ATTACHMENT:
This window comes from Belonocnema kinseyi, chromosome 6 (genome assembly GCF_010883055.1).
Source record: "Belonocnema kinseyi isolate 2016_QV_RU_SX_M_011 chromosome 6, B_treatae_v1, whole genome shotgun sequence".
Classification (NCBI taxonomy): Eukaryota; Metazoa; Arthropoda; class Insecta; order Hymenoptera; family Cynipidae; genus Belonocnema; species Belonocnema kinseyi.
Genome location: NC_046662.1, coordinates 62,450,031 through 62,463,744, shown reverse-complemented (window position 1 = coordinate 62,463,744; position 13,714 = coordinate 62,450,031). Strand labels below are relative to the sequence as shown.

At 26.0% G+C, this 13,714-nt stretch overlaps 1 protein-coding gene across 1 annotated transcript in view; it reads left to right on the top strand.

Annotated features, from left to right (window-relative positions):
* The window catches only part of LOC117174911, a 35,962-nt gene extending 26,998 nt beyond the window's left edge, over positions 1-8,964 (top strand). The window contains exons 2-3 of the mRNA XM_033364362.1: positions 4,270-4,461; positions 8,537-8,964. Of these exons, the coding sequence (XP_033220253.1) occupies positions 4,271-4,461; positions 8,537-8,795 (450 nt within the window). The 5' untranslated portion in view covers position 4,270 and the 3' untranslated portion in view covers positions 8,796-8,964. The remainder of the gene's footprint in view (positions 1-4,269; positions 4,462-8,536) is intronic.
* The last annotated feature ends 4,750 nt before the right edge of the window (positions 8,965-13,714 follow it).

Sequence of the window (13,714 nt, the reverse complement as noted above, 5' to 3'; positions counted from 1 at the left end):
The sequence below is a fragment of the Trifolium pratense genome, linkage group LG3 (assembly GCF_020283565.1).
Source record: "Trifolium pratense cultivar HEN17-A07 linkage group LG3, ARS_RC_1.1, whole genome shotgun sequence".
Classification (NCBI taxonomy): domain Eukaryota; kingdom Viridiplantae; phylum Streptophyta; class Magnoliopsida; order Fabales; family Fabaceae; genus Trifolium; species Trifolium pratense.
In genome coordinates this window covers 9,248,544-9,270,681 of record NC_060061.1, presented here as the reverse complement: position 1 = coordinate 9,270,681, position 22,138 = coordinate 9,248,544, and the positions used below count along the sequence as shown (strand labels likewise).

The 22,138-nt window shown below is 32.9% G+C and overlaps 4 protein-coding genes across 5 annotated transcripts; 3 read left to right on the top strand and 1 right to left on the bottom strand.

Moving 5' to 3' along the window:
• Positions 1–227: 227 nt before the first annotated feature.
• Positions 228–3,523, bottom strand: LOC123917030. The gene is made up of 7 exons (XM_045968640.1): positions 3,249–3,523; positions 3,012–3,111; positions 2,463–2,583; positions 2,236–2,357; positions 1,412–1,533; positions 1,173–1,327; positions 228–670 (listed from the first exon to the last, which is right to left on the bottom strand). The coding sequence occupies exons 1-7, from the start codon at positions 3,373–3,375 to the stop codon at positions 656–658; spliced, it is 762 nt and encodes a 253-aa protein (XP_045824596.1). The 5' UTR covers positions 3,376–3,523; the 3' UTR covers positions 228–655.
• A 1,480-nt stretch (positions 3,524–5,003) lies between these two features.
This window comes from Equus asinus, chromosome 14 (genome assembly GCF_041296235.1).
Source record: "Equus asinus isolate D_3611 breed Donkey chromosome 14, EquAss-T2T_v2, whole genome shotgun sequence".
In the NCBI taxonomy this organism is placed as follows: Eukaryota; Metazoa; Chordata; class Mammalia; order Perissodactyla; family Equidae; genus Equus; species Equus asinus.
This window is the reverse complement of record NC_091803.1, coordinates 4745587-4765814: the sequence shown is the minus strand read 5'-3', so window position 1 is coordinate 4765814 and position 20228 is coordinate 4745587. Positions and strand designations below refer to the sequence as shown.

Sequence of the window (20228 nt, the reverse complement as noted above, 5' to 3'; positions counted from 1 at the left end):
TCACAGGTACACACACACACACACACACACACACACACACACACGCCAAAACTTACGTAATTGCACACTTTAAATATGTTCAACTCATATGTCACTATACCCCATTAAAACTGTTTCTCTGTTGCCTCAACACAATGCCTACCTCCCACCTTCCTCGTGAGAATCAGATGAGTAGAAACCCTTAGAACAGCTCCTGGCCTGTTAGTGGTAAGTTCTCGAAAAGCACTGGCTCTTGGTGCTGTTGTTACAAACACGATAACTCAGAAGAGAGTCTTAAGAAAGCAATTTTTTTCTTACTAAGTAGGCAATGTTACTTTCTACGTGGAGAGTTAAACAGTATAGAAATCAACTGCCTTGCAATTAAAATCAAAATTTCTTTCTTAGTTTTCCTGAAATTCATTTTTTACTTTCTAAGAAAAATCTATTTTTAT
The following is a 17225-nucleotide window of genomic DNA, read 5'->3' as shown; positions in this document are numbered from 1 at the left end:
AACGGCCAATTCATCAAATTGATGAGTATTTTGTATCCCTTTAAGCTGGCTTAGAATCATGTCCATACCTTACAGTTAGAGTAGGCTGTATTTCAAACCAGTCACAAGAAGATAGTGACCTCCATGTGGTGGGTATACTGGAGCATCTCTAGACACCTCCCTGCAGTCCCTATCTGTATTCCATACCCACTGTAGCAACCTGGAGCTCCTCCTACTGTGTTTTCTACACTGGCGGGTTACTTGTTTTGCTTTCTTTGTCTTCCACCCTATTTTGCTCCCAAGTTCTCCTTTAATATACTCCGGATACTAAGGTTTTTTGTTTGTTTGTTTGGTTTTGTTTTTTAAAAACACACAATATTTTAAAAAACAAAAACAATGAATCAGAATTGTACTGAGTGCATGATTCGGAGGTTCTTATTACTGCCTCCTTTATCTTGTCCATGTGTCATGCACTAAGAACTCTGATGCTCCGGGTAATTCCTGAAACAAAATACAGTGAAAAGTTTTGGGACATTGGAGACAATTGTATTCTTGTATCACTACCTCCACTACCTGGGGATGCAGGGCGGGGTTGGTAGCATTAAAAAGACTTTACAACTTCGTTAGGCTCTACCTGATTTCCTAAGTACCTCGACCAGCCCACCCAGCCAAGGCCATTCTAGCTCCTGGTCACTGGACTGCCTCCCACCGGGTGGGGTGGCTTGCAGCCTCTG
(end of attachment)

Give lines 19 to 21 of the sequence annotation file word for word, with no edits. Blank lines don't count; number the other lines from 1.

This window comes from Equus asinus, chromosome 14 (genome assembly GCF_041296235.1).
Source record: "Equus asinus isolate D_3611 breed Donkey chromosome 14, EquAss-T2T_v2, whole genome shotgun sequence".
In the NCBI taxonomy this organism is placed as follows: Eukaryota; Metazoa; Chordata; class Mammalia; order Perissodactyla; family Equidae; genus Equus; species Equus asinus.